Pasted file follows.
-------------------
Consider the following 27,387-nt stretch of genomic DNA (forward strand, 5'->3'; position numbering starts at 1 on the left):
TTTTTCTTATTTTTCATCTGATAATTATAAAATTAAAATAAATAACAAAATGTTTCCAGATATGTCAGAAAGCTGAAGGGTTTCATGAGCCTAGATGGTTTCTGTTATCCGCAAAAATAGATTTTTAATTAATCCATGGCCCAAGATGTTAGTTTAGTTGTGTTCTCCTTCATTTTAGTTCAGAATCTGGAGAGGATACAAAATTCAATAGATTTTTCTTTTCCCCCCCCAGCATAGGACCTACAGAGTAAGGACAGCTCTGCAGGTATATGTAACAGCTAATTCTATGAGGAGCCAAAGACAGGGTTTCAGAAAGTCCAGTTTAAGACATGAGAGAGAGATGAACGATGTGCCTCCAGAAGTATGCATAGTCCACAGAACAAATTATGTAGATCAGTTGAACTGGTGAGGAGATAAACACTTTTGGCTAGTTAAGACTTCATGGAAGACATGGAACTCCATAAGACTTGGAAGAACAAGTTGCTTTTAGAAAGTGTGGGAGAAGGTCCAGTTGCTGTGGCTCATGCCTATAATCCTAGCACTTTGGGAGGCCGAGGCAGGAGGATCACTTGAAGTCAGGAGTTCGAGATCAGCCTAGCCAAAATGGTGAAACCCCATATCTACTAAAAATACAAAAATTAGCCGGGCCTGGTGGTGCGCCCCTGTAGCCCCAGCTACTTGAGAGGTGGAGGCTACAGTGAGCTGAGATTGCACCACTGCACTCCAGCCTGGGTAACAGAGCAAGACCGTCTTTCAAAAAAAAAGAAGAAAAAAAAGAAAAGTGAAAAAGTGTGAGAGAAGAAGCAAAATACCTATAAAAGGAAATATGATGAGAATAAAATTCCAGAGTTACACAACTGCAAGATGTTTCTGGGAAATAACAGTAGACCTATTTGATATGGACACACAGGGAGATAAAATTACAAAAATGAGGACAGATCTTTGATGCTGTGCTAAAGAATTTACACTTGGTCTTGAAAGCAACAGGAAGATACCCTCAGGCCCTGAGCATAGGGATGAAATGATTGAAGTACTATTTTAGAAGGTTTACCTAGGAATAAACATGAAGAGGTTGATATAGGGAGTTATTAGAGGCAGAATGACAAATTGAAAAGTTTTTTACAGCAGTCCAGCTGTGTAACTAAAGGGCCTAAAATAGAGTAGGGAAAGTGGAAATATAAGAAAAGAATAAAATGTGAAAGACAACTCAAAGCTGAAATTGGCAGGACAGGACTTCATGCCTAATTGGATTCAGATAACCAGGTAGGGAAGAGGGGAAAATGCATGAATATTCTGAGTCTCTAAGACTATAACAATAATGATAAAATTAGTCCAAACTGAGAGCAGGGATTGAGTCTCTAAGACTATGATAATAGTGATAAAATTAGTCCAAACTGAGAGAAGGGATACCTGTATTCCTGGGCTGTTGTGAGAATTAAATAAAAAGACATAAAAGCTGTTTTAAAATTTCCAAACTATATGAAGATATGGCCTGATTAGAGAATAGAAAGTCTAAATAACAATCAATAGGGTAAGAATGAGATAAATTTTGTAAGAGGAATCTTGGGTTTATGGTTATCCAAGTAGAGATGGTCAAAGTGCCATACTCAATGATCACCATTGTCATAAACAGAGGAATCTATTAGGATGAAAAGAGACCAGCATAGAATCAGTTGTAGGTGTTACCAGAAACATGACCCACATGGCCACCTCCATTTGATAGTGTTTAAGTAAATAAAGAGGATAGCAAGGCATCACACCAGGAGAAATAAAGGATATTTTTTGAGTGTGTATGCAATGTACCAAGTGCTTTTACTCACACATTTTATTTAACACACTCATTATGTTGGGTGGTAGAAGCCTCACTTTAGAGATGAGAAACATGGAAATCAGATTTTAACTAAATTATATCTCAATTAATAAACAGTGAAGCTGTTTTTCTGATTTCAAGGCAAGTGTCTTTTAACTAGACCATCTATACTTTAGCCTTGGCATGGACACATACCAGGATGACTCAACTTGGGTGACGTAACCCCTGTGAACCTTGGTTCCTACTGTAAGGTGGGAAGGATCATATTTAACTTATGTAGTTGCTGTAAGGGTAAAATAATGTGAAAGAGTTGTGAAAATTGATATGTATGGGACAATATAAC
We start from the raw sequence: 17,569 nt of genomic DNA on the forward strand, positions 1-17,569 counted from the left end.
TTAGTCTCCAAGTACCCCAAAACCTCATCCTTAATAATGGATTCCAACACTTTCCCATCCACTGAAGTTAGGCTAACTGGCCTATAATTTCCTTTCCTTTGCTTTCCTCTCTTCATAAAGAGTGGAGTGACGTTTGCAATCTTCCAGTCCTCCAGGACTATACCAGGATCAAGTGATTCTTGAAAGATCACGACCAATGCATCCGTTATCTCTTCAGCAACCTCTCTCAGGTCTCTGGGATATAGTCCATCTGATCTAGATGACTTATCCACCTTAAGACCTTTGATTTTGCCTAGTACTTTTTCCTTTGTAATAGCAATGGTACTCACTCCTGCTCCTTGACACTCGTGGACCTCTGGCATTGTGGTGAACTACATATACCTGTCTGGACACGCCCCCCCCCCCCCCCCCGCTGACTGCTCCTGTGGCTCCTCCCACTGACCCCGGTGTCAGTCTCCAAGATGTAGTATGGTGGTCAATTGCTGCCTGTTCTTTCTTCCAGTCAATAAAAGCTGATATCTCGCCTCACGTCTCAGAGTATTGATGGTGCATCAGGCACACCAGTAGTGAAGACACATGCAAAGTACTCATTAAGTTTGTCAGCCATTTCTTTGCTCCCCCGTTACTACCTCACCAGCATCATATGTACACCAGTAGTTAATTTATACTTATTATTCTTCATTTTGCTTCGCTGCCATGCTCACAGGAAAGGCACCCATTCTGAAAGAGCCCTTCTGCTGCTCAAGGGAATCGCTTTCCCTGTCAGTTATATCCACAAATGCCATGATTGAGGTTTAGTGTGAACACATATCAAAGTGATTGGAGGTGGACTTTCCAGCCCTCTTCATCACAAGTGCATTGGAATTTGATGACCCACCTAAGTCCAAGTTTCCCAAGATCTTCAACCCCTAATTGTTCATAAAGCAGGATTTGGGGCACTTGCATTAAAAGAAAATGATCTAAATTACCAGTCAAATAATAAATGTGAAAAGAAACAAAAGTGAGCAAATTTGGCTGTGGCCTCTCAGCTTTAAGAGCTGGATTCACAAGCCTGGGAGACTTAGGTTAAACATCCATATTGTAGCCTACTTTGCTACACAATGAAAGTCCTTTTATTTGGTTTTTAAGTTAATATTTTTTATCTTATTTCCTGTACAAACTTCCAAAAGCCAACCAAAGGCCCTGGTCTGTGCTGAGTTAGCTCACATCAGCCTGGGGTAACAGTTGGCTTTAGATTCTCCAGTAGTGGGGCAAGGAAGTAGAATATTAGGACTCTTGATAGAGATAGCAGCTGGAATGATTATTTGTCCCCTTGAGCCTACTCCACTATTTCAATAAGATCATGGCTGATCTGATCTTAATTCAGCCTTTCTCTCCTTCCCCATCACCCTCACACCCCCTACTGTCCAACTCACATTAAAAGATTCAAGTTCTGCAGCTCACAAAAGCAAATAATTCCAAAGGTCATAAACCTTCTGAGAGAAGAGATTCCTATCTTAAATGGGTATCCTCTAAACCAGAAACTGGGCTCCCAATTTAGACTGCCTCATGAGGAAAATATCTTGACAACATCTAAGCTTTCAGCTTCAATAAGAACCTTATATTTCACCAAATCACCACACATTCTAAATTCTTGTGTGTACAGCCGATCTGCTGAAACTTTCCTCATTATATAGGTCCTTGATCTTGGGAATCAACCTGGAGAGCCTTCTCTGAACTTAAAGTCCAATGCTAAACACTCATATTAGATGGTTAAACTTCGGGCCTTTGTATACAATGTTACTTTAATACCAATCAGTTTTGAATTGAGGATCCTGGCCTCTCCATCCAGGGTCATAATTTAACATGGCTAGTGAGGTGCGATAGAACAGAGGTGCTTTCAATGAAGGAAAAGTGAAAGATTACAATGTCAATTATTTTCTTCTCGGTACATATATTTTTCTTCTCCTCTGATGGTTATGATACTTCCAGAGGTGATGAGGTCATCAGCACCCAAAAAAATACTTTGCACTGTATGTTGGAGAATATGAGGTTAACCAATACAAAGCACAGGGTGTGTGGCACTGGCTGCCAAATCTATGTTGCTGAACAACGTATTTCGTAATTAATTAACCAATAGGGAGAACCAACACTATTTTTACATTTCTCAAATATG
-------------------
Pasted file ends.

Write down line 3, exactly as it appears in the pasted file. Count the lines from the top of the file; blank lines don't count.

We start from the raw sequence: 17,569 nt of genomic DNA on the forward strand, positions 1-17,569 counted from the left end.